“Running! If there’s any activity happier, more exhilarating, more nourishing to the imagination, I can’t think of what it might be. In running, the mind flees with the body, the mysterious efflorescence of language seems to pulse in the brain, in rhythm with our feet and the swinging of our arms.” –Joyce Carol Oates
Test this out, on any given day, in any season, and count how many people you see jogging or running in your neighborhood. Running is, perhaps, the most popular physical activity worldwide with almost 60 million participating in the U.S. alone, according to Statista.com. People run for different reasons, top of which are keeping healthy, staying in shape, relieving stress and for fun.
With the cold winter months approaching, are there particular things people need to consider when running in colder weather? We asked Dr. Cary Gannon, a board-certified podiatric surgeon, to give us her expert advice.
Tell us about your background. How long have you been practicing?
I have been practicing for 13 years and have spent my entire post-graduate career in Franklin. I ran track and cross country at Auburn University, where I developed an interest in the lower extremity.
What are main things you treat people for?
We see a great deal of plantar fasciitis and heel pain, ingrown toenails, bunions, hammertoes and stress fractures. We do a lot of diabetic foot care, wound care and elder care for things like severe fungal toenails.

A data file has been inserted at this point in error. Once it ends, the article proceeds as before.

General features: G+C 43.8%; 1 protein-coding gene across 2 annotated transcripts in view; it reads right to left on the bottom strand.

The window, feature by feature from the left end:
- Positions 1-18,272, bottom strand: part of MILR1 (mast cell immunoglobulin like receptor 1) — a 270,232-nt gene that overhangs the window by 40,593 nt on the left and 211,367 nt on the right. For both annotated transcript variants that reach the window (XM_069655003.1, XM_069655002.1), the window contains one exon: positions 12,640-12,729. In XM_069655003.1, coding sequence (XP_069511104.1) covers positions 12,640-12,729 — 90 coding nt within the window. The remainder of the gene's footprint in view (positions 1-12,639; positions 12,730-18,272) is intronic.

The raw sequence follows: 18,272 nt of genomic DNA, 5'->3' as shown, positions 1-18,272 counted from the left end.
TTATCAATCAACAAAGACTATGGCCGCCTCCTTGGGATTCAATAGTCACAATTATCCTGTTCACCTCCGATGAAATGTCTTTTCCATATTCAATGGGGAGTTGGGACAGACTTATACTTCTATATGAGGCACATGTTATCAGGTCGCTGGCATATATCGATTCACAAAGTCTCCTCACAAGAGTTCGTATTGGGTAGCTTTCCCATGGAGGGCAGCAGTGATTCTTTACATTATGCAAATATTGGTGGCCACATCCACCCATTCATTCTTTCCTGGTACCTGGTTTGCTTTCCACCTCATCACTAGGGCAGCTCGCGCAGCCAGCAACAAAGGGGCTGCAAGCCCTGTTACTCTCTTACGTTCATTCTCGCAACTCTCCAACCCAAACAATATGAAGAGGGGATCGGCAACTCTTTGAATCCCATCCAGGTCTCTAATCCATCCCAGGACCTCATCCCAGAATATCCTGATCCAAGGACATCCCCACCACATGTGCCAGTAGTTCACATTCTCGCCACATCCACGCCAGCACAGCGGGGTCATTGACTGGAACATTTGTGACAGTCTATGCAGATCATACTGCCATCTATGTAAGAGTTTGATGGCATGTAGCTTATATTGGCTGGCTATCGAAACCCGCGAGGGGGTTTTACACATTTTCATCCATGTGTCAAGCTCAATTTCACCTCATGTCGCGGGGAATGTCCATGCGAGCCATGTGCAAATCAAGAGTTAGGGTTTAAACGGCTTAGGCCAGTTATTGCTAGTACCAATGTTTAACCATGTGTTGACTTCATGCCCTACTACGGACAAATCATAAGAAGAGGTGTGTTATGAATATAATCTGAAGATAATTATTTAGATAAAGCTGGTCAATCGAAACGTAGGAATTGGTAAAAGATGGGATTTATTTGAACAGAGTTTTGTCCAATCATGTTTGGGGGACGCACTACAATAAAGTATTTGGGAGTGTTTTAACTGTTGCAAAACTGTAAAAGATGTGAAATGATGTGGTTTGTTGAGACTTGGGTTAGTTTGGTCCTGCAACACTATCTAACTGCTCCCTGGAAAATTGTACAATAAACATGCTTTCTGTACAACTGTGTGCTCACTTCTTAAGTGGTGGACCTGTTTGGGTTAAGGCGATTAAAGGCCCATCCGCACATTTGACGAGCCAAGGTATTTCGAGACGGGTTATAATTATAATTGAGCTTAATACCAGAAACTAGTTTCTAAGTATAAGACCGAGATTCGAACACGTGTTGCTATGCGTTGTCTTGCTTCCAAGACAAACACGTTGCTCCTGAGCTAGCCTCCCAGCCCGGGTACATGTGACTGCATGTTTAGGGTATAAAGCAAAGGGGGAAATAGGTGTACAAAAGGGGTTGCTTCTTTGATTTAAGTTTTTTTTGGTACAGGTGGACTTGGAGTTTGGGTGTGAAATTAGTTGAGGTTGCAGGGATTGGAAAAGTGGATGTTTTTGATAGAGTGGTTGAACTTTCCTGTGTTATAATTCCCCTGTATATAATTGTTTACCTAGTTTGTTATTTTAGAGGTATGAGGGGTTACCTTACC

What are your top tips to keep feet healthy in general and for running in winter?
Shoes that fit properly are critical. Too often, I see people wearing shoes that are far too small. The foot requires ample room to expand during a run.
Proper attire is also a must. We recommend dry natural fiber socks, headgear and layered clothing. Compression gear, such as compression socks, sleeves or pants are also important for recirculating blood and for aiding recovery.
Do you see any differences with conditions of runners coming to see you in winter as opposed to summer?
I always see more injuries in summer as opposed to winter. People who run during the winter are typically seasoned runners who have been training for quite some time. Novice runners generally commit when the weather is nice. Oftentimes, these newly focused athletes develop plantar fasciitis, stress fractures and other injuries simply because their bodies are not accustomed to training.